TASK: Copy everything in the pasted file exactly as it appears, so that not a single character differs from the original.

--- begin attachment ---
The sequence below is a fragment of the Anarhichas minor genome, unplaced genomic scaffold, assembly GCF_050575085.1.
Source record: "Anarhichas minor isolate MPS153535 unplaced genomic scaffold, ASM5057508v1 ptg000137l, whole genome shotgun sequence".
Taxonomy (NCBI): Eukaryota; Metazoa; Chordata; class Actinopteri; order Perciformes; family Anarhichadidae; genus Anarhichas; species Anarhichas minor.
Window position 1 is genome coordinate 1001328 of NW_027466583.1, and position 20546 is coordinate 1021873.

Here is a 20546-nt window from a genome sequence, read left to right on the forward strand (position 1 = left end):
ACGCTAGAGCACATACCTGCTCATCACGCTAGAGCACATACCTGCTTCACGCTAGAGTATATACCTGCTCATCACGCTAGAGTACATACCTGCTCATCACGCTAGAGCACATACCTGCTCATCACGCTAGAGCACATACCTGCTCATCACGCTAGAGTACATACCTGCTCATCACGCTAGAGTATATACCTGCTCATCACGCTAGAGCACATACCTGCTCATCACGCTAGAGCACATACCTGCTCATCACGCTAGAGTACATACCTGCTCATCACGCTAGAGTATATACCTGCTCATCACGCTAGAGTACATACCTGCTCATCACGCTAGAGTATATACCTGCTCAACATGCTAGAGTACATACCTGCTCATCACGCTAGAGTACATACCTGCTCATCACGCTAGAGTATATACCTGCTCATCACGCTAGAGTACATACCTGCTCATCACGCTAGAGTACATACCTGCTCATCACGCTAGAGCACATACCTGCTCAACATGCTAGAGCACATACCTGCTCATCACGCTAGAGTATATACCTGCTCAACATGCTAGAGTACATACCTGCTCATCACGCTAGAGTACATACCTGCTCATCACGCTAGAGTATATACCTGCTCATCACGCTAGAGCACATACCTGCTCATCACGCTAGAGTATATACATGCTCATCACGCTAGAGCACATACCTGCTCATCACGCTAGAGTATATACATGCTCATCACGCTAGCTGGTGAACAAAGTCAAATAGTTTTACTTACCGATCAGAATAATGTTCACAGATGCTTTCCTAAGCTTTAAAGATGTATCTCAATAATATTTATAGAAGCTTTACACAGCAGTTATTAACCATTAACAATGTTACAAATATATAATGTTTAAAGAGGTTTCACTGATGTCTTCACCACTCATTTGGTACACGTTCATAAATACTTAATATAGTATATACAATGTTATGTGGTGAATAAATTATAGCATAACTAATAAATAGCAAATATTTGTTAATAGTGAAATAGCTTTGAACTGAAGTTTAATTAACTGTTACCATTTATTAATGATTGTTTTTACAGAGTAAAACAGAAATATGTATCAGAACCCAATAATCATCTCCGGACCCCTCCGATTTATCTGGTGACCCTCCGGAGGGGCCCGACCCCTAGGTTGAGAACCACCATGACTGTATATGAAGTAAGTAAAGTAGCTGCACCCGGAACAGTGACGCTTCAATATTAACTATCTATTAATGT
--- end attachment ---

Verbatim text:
The sequence below is a fragment of the Anarhichas minor genome, unplaced genomic scaffold, assembly GCF_050575085.1.
Source record: "Anarhichas minor isolate MPS153535 unplaced genomic scaffold, ASM5057508v1 ptg000137l, whole genome shotgun sequence".
Taxonomy (NCBI): Eukaryota; Metazoa; Chordata; class Actinopteri; order Perciformes; family Anarhichadidae; genus Anarhichas; species Anarhichas minor.
Window position 1 is genome coordinate 1001328 of NW_027466583.1, and position 20546 is coordinate 1021873.

Here is a 20546-nt window from a genome sequence, read left to right on the forward strand (position 1 = left end):
ACGCTAGAGCACATACCTGCTCATCACGCTAGAGCACATACCTGCTTCACGCTAGAGTATATACCTGCTCATCACGCTAGAGTACATACCTGCTCATCACGCTAGAGCACATACCTGCTCATCACGCTAGAGCACATACCTGCTCATCACGCTAGAGTACATACCTGCTCATCACGCTAGAGTATATACCTGCTCATCACGCTAGAGCACATACCTGCTCATCACGCTAGAGCACATACCTGCTCATCACGCTAGAGTACATACCTGCTCATCACGCTAGAGTATATACCTGCTCATCACGCTAGAGTACATACCTGCTCATCACGCTAGAGTATATACCTGCTCAACATGCTAGAGTACATACCTGCTCATCACGCTAGAGTACATACCTGCTCATCACGCTAGAGTATATACCTGCTCATCACGCTAGAGTACATACCTGCTCATCACGCTAGAGTACATACCTGCTCATCACGCTAGAGCACATACCTGCTCAACATGCTAGAGCACATACCTGCTCATCACGCTAGAGTATATACCTGCTCAACATGCTAGAGTACATACCTGCTCATCACGCTAGAGTACATACCTGCTCATCACGCTAGAGTATATACCTGCTCATCACGCTAGAGCACATACCTGCTCATCACGCTAGAGTATATACATGCTCATCACGCTAGAGCACATACCTGCTCATCACGCTAGAGTATATACATGCTCATCACGCTAGCTGGTGAACAAAGTCAAATAGTTTTACTTACCGATCAGAATAATGTTCACAGATGCTTTCCTAAGCTTTAAAGATGTATCTCAATAATATTTATAGAAGCTTTACACAGCAGTTATTAACCATTAACAATGTTACAAATATATAATGTTTAAAGAGGTTTCACTGATGTCTTCACCACTCATTTGGTACACGTTCATAAATACTTAATATAGTATATACAATGTTATGTGGTGAATAAATTATAGCATAACTAATAAATAGCAAATATTTGTTAATAGTGAAATAGCTTTGAACTGAAGTTTAATTAACTGTTACCATTTATTAATGATTGTTTTTACAGAGTAAAACAGAAATATGTATCAGAACCCAATAATCATCTCCGGACCCCTCCGATTTATCTGGTGACCCTCCGGAGGGGCCCGACCCCTAGGTTGAGAACCACCATGACTGTATATGAAGTAAGTAAAGTAGCTGCACCCGGAACAGTGACGCTTCAATATTAACTATCTATTAATGT